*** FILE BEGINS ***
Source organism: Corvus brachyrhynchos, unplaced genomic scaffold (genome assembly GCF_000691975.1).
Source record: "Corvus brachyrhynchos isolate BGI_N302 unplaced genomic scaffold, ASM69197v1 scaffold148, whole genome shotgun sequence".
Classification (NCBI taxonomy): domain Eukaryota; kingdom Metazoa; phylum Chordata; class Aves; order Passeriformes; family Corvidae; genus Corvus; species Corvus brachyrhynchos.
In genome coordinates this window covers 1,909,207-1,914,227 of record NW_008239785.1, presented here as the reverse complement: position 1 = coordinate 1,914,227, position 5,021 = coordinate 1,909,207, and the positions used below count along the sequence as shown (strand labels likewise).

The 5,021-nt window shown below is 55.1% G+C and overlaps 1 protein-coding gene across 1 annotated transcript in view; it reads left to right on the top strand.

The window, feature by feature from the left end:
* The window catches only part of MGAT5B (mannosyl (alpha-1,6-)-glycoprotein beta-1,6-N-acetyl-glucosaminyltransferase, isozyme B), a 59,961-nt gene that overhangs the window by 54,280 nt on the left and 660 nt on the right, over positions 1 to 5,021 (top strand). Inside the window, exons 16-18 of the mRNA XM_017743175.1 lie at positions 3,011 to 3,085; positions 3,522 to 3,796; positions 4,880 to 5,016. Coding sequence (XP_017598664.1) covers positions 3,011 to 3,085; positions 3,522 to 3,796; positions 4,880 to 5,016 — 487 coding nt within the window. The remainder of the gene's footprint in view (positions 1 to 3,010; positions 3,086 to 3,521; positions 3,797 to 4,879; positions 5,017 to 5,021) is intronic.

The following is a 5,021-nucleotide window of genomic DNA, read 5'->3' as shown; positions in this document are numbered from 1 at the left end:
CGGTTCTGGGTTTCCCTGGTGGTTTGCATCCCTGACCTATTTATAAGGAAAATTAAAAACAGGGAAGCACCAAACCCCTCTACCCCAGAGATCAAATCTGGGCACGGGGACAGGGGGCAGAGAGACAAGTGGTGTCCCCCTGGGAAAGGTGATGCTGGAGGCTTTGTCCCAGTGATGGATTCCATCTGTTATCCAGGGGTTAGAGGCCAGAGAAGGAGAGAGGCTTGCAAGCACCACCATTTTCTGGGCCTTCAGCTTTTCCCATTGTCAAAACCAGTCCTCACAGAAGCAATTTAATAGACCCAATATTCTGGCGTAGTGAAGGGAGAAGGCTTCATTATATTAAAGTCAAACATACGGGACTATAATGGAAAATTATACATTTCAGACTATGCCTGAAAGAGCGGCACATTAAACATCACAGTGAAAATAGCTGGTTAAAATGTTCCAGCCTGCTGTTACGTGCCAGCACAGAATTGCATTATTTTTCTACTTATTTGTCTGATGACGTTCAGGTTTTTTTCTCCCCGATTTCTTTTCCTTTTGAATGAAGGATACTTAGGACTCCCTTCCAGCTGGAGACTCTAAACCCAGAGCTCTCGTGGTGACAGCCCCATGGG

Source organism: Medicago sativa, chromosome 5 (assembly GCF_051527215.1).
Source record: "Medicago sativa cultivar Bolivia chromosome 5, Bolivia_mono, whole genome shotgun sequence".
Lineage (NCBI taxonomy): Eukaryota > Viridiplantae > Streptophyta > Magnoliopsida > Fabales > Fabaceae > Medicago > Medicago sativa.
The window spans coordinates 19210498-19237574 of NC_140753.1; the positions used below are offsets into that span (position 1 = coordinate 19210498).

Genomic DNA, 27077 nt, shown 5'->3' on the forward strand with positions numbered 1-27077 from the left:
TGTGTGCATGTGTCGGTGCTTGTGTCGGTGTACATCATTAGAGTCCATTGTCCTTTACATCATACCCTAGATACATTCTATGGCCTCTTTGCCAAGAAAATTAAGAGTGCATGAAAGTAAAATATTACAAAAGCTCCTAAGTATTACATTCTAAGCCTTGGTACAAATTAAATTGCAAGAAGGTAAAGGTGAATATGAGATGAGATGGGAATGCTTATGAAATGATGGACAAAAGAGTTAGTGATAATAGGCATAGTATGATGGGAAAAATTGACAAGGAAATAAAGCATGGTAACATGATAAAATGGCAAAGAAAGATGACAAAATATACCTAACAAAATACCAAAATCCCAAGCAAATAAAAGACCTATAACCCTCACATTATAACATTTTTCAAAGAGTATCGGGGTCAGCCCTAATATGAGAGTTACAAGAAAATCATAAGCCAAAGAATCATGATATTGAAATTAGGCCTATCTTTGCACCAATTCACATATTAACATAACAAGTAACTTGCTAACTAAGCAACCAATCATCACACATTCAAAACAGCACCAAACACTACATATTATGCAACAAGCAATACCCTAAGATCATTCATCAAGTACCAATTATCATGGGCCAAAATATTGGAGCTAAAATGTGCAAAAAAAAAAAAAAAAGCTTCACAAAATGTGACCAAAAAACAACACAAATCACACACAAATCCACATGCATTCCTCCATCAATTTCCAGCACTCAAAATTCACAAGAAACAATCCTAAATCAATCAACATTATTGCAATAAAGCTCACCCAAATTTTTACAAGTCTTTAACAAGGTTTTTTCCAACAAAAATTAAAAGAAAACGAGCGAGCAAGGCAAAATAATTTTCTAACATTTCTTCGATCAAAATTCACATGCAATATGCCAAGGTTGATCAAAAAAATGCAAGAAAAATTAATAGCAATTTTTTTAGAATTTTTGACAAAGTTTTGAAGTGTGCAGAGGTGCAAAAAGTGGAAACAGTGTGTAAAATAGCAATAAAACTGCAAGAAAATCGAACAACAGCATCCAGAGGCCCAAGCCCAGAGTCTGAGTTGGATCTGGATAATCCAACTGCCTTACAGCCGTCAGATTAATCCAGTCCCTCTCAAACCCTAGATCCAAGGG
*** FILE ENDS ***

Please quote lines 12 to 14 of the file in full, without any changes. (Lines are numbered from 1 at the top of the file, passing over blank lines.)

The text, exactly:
Lineage (NCBI taxonomy): Eukaryota > Viridiplantae > Streptophyta > Magnoliopsida > Fabales > Fabaceae > Medicago > Medicago sativa.
The window spans coordinates 19210498-19237574 of NC_140753.1; the positions used below are offsets into that span (position 1 = coordinate 19210498).

Genomic DNA, 27077 nt, shown 5'->3' on the forward strand with positions numbered 1-27077 from the left: